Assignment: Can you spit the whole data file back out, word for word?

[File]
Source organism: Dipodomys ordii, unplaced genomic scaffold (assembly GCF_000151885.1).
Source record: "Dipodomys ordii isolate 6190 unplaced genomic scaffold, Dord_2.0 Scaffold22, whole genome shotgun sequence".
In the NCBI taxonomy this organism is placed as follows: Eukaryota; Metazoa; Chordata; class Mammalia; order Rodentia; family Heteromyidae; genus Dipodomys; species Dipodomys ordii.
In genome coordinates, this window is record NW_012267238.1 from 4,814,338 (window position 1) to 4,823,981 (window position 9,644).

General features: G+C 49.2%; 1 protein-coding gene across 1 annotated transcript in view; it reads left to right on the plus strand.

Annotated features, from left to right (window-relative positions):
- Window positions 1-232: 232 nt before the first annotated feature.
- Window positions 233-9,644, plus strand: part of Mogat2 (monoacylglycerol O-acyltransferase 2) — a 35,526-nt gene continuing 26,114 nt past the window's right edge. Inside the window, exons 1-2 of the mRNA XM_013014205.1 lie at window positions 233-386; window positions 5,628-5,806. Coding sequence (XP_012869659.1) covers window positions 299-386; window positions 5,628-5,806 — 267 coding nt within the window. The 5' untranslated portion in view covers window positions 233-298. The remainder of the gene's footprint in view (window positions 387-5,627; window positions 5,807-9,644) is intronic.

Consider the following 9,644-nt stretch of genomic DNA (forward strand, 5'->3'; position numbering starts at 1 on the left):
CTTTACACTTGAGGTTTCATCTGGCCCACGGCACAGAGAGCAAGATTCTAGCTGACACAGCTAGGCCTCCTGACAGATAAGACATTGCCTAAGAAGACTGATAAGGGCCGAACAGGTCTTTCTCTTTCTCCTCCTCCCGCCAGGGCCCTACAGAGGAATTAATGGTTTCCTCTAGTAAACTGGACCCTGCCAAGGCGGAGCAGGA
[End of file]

Source organism: Dipodomys ordii, unplaced genomic scaffold (assembly GCF_000151885.1).
Source record: "Dipodomys ordii isolate 6190 unplaced genomic scaffold, Dord_2.0 Scaffold22, whole genome shotgun sequence".
In the NCBI taxonomy this organism is placed as follows: Eukaryota; Metazoa; Chordata; class Mammalia; order Rodentia; family Heteromyidae; genus Dipodomys; species Dipodomys ordii.
In genome coordinates, this window is record NW_012267238.1 from 4,814,338 (window position 1) to 4,823,981 (window position 9,644).

General features: G+C 49.2%; 1 protein-coding gene across 1 annotated transcript in view; it reads left to right on the plus strand.

Annotated features, from left to right (window-relative positions):
- Window positions 1-232: 232 nt before the first annotated feature.
- Window positions 233-9,644, plus strand: part of Mogat2 (monoacylglycerol O-acyltransferase 2) — a 35,526-nt gene continuing 26,114 nt past the window's right edge. Inside the window, exons 1-2 of the mRNA XM_013014205.1 lie at window positions 233-386; window positions 5,628-5,806. Coding sequence (XP_012869659.1) covers window positions 299-386; window positions 5,628-5,806 — 267 coding nt within the window. The 5' untranslated portion in view covers window positions 233-298. The remainder of the gene's footprint in view (window positions 387-5,627; window positions 5,807-9,644) is intronic.

Consider the following 9,644-nt stretch of genomic DNA (forward strand, 5'->3'; position numbering starts at 1 on the left):
CTTTACACTTGAGGTTTCATCTGGCCCACGGCACAGAGAGCAAGATTCTAGCTGACACAGCTAGGCCTCCTGACAGATAAGACATTGCCTAAGAAGACTGATAAGGGCCGAACAGGTCTTTCTCTTTCTCCTCCTCCCGCCAGGGCCCTACAGAGGAATTAATGGTTTCCTCTAGTAAACTGGACCCTGCCAAGGCGGAGCAGGA